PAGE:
Software Development
Coding / Culture / Housing

These two Iron Yard grads want to make it easier for servicemembers to buy condos

Meet Stella Ma and Eric Douglas, two recent grads of the coding bootcamp who are putting their newfound knowledge to good use.

Until just a few months ago, Stella Ma was working on a mobile app to help female travelers find travel companions and Eric Douglas was a public high-school physics teacher in northern Virginia. For various reasons those two divergent career paths led both Ma and Douglas, at the same moment, to a three-month coding bootcamp at The Iron Yard.
Now the duo is gearing up to demo their final project — a web app called OscarMike Condos (OMC) that aims to help identify Department of Veterans Affairs loan-approved condos that are for sale. It’s quite the transformation.
“Three months ago, I didn’t even know how to open up a command line terminal,” Ma reflects. “Now I’m building entirely functional web apps. The change still surprises me.”
So what’s that process of transformation like? And why OscarMike Condos? Ma and Douglas joined Technical.ly to reflect on the rewards and challenges of the bootcamp experience, and share what they’ve built.
OscarMike, so named for the military jargon denoting “on the move,” sets out to answer a simple question: which VA loan-approved condos are for sale? “You would think this already exists, but unfortunately the current process is tedious and inefficient,” Ma and Douglas told Technical.ly.
With OMC, though, current or former servicemembers searching to buy a condo can see what’s available with one click, rather than searching through, and comparing, Zillow and VA information by hand — an undoubtedly time-consuming process.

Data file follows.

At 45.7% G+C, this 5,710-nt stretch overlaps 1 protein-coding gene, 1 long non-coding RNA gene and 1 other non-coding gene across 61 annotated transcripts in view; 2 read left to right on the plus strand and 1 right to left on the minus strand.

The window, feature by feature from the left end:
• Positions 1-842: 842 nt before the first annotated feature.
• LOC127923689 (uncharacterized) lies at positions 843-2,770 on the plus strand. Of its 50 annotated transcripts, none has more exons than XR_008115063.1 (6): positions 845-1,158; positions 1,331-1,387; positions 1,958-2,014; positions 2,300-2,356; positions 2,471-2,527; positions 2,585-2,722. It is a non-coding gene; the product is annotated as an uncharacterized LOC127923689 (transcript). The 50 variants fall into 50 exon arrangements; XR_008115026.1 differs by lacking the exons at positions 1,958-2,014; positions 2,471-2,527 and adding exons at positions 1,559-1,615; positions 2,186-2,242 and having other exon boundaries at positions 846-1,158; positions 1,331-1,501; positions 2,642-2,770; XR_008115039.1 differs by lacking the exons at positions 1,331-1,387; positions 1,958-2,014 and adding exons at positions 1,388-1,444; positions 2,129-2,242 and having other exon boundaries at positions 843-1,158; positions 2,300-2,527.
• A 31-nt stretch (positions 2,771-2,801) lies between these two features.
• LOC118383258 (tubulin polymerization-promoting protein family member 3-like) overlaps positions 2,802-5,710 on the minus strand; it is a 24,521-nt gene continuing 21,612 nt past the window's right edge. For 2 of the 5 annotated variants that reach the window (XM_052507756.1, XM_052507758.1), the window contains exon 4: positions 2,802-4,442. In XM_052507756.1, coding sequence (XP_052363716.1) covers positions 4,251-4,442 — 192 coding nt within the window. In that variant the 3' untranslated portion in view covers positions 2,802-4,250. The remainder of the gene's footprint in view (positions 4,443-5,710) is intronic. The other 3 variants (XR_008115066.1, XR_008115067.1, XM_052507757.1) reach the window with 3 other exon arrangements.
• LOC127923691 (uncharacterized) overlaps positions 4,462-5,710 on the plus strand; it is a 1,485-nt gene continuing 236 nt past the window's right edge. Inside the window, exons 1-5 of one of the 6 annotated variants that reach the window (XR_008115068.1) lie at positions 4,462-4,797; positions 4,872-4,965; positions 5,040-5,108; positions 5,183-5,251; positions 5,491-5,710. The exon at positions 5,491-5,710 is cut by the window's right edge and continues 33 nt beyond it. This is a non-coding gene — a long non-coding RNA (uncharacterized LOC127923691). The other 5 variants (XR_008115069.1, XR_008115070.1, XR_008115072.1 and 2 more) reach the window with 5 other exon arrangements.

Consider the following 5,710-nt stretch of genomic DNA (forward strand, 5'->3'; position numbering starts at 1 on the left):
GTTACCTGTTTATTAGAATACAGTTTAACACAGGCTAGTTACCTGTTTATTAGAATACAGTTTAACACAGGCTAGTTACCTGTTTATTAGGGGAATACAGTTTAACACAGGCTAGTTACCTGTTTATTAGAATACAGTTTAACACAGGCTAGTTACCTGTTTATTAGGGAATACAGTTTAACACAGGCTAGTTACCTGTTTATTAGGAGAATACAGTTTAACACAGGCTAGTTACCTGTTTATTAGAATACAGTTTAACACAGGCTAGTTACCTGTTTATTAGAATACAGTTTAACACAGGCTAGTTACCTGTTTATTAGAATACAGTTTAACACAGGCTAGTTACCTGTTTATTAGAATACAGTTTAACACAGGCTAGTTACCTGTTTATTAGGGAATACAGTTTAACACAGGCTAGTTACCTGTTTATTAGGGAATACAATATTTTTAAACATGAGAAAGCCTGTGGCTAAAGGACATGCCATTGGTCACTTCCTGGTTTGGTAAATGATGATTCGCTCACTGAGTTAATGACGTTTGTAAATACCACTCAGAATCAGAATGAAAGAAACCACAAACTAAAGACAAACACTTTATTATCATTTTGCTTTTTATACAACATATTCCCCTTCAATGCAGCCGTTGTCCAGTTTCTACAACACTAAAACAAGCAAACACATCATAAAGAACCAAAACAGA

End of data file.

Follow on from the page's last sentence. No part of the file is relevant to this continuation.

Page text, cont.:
The site’s Ruby on Rails backend scrapes the VA website for all loan-approved condo buildings, formats the addresses through the Google Geocoder API and then filters through the Zillow API. Easy.

The condo search function in OscarMike Condos. (Courtesy photo)

The condo search function in OscarMike Condos. (Courtesy image)


Ma and Douglas were inspired to create OMC based on Ma’s experience searching for a condo with her boyfriend, who is active duty Navy, and Douglas’ recent experience purchasing a home. But the duo also felt the tug of an unfilled niche. “We were surprised that something like OMC didn’t already exist, which is why we decided to build it,” they said.
Building OMC wasn’t just a question of writing the code and working with difficult VA data, however (though this was certainly also the case). As new programmers, Ma and Douglas were learning almost everything from the ground up.
“One of the greatest challenges was trying to mold my thinking to fit that of a computer programmer,” Ma told Technical.ly. “There have been lectures and assignments where I could almost feel my brain processes changing to use logic I had probably never engaged before. It’s like when you work out a muscle that you didn’t even know existed. But when you get it, that feeling is about as rewarding as it gets.”
Douglas felt similarly: “At times, I doubted if I would ever really make the leap from novice programmer to professional,” he reflected. However, there was always a reward to be found in the sheer experience of learning. “No matter whether I had a good day, a hard day, a successful day, or a frustrating day, I knew that I had learned something that day.”
OMC is currently in proof-of-concept stage with D.C. as a test market. Ultimately, however, the duo would love to make the site “a one stop shop for those hoping to utilize a VA loan.” Ma and Douglas, graduates of the front-end and back-end engineering courses respectively, told Technical.ly they are aiming to release a nation-wide beta of OMC on Veterans Day, November 11.
Despite how far they’ve has come in three months, though, there’s still a lot of work to be done.
The OscarMike interface. (Courtesy photo)

The OscarMike interface. (Courtesy photo)

Companies: Iron Yard

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